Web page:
It’s perpetual motion; the thing man wanted to invent but never did. . . . It’s a mystery. . . . Its real beauty is that it destroys responsibility and consequences . . . clean, quick, sure; nothing to rot later. Antibiotic, aesthetic, practical.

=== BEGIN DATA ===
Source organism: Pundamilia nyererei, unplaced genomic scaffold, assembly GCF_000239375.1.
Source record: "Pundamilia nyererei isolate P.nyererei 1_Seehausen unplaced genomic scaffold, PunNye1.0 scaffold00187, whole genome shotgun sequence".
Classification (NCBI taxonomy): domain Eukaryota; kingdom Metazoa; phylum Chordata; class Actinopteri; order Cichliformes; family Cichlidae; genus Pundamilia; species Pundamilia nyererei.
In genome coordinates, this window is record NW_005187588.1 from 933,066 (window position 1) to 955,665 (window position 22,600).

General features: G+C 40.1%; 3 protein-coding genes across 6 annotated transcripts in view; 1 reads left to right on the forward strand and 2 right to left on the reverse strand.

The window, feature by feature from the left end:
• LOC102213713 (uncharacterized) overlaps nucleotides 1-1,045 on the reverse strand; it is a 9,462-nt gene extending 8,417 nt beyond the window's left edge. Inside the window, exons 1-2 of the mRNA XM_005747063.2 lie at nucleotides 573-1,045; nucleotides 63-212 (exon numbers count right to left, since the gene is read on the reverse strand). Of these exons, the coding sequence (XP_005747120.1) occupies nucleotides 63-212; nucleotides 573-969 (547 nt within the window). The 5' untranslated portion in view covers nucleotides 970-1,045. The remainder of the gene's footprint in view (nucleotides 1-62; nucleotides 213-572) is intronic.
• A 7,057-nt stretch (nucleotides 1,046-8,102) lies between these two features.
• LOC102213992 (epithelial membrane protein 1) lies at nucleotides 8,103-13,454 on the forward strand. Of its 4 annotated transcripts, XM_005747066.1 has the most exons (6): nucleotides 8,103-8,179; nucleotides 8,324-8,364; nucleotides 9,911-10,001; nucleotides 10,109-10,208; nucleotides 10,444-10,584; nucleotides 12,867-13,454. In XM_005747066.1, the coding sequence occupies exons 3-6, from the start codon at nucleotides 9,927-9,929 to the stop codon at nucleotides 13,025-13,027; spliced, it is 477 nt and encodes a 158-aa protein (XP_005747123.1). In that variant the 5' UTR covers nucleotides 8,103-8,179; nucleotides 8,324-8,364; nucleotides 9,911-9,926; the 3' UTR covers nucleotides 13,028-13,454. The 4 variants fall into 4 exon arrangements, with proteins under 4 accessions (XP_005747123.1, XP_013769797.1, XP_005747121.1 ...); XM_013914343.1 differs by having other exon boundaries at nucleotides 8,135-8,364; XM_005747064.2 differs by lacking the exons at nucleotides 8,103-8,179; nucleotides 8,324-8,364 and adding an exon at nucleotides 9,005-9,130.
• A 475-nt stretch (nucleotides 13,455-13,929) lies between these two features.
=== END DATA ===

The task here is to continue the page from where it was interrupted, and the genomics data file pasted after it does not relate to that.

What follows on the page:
Beatty speaks these lines to Montag outside Montag’s home in “Burning Bright,” right before Montag burns him to death with the flamethrower. He muses about the mystical nature of fire, its unexplained beauty, and the fascination it holds for people. With characteristic irony, Beatty, who has just accused Montag of not considering the consequences of his actions, then defines the beauty of fire as its ability to destroy consequences and responsibilities. What he describes is very nearly a cult of fire, a fitting depiction of their society’s devotion to cleanliness and destruction. Unfortunately, Montag turns Beatty’s philosophy against him by turning the flamethrower on his boss, inflicting an “antibiotic, aesthetic, practical” death.